A colleague alerted me to a study just published in the BMJ that examined how pay for performance measures worked in the UK. Let’s go to the tape:
We studied a large scale pay for performance policy in the four countries of the United Kingdom (England, Scotland, Wales, and Northern Ireland), which targeted several chronic diseases in primary care, and evaluated its impact on the management and outcomes of hypertension. Based on the proportion of patients achieving certain quality indicators, general practitioners could receive payments as high as 25% of their total income. The programme started in April 2004 and included 136 quality indicators, including five for hypertension (see web extra), one of which was the proportion of patients with blood pressures controlled to 150/90 mm Hg or less.
This natural experiment was ideal for detecting the effects of pay for performance on the care and outcomes of hypertension. Although the programme was voluntary, 99.6% of general practitioners participated. The financial incentives for doctors to achieve the quality standards were substantial; the UK National Health Service committed £1.8bn (€2.1bn; $2.8bn) in funding. Almost simultaneously (June 2004) the National Institute for Health and Clinical excellence (NICE) released guidelines for the detection and management of hypertension, which were consistent with the pay for performance intervention guidance and may have also reinforced the intervention. Using data obtained from representative primary care practices in the United Kingdom, we evaluated whether the introduction of pay for performance had an impact on quality of care for hypertension and the risk of major adverse clinical outcomes.
Here’s the gist. If you believe that pay for performance works, then you would expect that once the bonuses kicked in, physicians would try to earn them. In this case, you would expect to see the percentage of patients with their high blood pressure controlled go up. From 2000 to 2007, there were over 470,000 patients with hypertension (high blood pressure) that were examined for this study. The pay for performance incentives kicked in mid-2004. Let’s see what happened:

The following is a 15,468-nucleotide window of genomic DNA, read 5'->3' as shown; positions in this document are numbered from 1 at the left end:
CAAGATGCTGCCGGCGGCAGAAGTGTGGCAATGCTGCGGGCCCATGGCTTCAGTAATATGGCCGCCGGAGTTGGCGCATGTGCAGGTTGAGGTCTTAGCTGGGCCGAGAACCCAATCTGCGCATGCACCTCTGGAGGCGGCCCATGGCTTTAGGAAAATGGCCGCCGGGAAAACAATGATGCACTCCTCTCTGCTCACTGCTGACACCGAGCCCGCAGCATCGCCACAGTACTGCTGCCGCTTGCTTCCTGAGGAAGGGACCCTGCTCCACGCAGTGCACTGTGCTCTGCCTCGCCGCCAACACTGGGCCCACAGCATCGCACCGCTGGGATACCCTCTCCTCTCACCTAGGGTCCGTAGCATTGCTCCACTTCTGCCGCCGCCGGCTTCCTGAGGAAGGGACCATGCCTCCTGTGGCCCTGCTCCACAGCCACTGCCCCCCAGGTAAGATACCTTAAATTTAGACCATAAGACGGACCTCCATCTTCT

The top chart shows the percentage of patients whose blood pressure was controlled. As you can see, things were improving slightly before the pay for performance kicked in. After it did, there was no change in the trend. The economic incentive program had no effect. The bottom chart shows the percentage of patients who were having their high blood pressure monitored. No change there because of the program either.
I concede that these are process measures. But process measures are often how pay for performance is operationalized. We measure whether labs are drawn or visits happen, not how sick patients get. But let’s say we did. Was there a difference in outcomes?
No. The top chart here is the cumulative percentage patients in the study who had a heart attack, heart failure, stroke, or renal failure. There was no difference in the cumulative rate before or after pay for performance kicked in. The bottom chart is the percentage of patients who died. No effect there either.
Pay for performance didn’t work. Now I know many of you are going to argue that the UK is not the US. I concede the point. But there’s no reason to believe that the docs there wouldn’t be interested in economic incentives. And the incentives are large here. Physicians could receive bonuses up to 25% of income? That’s an enormous amount of money. Heck, I think even I would be enticed by that amount.
So why did this fail? Perhaps the doctors were already improving without the program. If that’s the case, though, then you don’t need economic incentives. It’s possible the incentives were too low. But I don’t think many will propose more than a 25% bonus. It’s also possible that the benchmarks which define success were too low and therefore didn’t improve outcomes. There’s no scientific reason to think that the recommendations weren’t appropriate, however.
More likely, it’s what I’ve said before. Changing physician behavior is hard. It’s the reason I think tort reform won’t be a huge cost-saver either. But this is bad, because many people have hung their hat on pay for performance being the solution to health care quality and costs in the US. This study adds to the body of evidence that says that’s not the case.
The same colleague who told me about the study suggested that we need to change the organizational structure of the practice, ie change the system, so quality doesn’t rely on one person or one process. I agree that’s much more likely to work. Others will say that’s the point of ACOs. But as we’ve discussed before, there are lots of reasons to believe ACOs won’t lower costs (or improve quality). Moreover systems level changes would be harder, perhaps require investments up front, and not make for good sound bites. It might be better policy, but it doesn’t make for better politics.
So for now, we’ll likely continue down this potential dead end.